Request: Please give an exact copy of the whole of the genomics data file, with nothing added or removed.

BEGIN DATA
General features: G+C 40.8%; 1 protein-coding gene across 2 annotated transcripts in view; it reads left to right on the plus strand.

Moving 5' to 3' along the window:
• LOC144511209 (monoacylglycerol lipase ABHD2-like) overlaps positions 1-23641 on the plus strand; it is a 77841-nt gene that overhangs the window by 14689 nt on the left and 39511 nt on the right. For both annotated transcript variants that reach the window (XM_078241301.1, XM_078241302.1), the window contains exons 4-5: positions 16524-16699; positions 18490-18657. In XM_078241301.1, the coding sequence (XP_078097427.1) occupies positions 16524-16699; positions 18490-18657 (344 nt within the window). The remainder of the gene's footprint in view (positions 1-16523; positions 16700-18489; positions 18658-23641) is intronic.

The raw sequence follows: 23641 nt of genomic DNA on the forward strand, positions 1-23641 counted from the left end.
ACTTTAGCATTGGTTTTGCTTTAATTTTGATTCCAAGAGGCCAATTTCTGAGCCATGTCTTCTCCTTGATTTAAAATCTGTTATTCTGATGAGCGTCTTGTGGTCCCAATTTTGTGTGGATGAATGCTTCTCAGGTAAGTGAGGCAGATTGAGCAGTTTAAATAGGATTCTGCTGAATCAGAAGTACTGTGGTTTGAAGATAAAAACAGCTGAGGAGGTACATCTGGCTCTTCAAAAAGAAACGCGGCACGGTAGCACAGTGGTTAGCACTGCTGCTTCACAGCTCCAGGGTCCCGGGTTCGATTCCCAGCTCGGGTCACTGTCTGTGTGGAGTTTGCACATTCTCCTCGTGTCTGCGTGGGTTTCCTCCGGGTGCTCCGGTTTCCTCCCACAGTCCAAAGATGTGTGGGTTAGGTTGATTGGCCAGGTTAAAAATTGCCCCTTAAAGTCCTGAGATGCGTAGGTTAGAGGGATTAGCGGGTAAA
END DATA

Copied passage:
General features: G+C 40.8%; 1 protein-coding gene across 2 annotated transcripts in view; it reads left to right on the plus strand.

Moving 5' to 3' along the window:
• LOC144511209 (monoacylglycerol lipase ABHD2-like) overlaps positions 1-23641 on the plus strand; it is a 77841-nt gene that overhangs the window by 14689 nt on the left and 39511 nt on the right. For both annotated transcript variants that reach the window (XM_078241301.1, XM_078241302.1), the window contains exons 4-5: positions 16524-16699; positions 18490-18657. In XM_078241301.1, the coding sequence (XP_078097427.1) occupies positions 16524-16699; positions 18490-18657 (344 nt within the window). The remainder of the gene's footprint in view (positions 1-16523; positions 16700-18489; positions 18658-23641) is intronic.

The raw sequence follows: 23641 nt of genomic DNA on the forward strand, positions 1-23641 counted from the left end.
ACTTTAGCATTGGTTTTGCTTTAATTTTGATTCCAAGAGGCCAATTTCTGAGCCATGTCTTCTCCTTGATTTAAAATCTGTTATTCTGATGAGCGTCTTGTGGTCCCAATTTTGTGTGGATGAATGCTTCTCAGGTAAGTGAGGCAGATTGAGCAGTTTAAATAGGATTCTGCTGAATCAGAAGTACTGTGGTTTGAAGATAAAAACAGCTGAGGAGGTACATCTGGCTCTTCAAAAAGAAACGCGGCACGGTAGCACAGTGGTTAGCACTGCTGCTTCACAGCTCCAGGGTCCCGGGTTCGATTCCCAGCTCGGGTCACTGTCTGTGTGGAGTTTGCACATTCTCCTCGTGTCTGCGTGGGTTTCCTCCGGGTGCTCCGGTTTCCTCCCACAGTCCAAAGATGTGTGGGTTAGGTTGATTGGCCAGGTTAAAAATTGCCCCTTAAAGTCCTGAGATGCGTAGGTTAGAGGGATTAGCGGGTAAA